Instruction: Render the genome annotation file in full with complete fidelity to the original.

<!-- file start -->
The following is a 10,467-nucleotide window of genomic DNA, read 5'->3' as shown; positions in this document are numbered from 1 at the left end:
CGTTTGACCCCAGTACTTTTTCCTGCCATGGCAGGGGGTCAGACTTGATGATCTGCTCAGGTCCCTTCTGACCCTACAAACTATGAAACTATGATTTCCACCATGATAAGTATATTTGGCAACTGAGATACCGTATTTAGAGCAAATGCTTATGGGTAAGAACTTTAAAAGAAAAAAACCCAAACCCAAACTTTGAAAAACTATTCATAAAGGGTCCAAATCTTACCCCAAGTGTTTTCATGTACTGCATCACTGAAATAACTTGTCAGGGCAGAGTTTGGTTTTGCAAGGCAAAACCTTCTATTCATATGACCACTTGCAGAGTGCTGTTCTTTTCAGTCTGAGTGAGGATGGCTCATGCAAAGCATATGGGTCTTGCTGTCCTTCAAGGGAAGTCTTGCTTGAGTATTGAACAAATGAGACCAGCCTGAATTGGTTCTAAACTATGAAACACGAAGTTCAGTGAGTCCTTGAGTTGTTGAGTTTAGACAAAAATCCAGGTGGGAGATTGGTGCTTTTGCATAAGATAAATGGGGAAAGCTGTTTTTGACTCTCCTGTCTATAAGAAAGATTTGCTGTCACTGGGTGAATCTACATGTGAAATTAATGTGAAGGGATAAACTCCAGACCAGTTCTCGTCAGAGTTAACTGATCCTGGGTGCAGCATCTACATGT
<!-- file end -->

The following is a 10,467-nucleotide window of genomic DNA, read 5'->3' as shown; positions in this document are numbered from 1 at the left end:
CGTTTGACCCCAGTACTTTTTCCTGCCATGGCAGGGGGTCAGACTTGATGATCTGCTCAGGTCCCTTCTGACCCTACAAACTATGAAACTATGATTTCCACCATGATAAGTATATTTGGCAACTGAGATACCGTATTTAGAGCAAATGCTTATGGGTAAGAACTTTAAAAGAAAAAAACCCAAACCCAAACTTTGAAAAACTATTCATAAAGGGTCCAAATCTTACCCCAAGTGTTTTCATGTACTGCATCACTGAAATAACTTGTCAGGGCAGAGTTTGGTTTTGCAAGGCAAAACCTTCTATTCATATGACCACTTGCAGAGTGCTGTTCTTTTCAGTCTGAGTGAGGATGGCTCATGCAAAGCATATGGGTCTTGCTGTCCTTCAAGGGAAGTCTTGCTTGAGTATTGAACAAATGAGACCAGCCTGAATTGGTTCTAAACTATGAAACACGAAGTTCAGTGAGTCCTTGAGTTGTTGAGTTTAGACAAAAATCCAGGTGGGAGATTGGTGCTTTTGCATAAGATAAATGGGGAAAGCTGTTTTTGACTCTCCTGTCTATAAGAAAGATTTGCTGTCACTGGGTGAATCTACATGTGAAATTAATGTGAAGGGATAAACTCCAGACCAGTTCTCGTCAGAGTTAACTGATCCTGGGTGCAGCATCTACATGT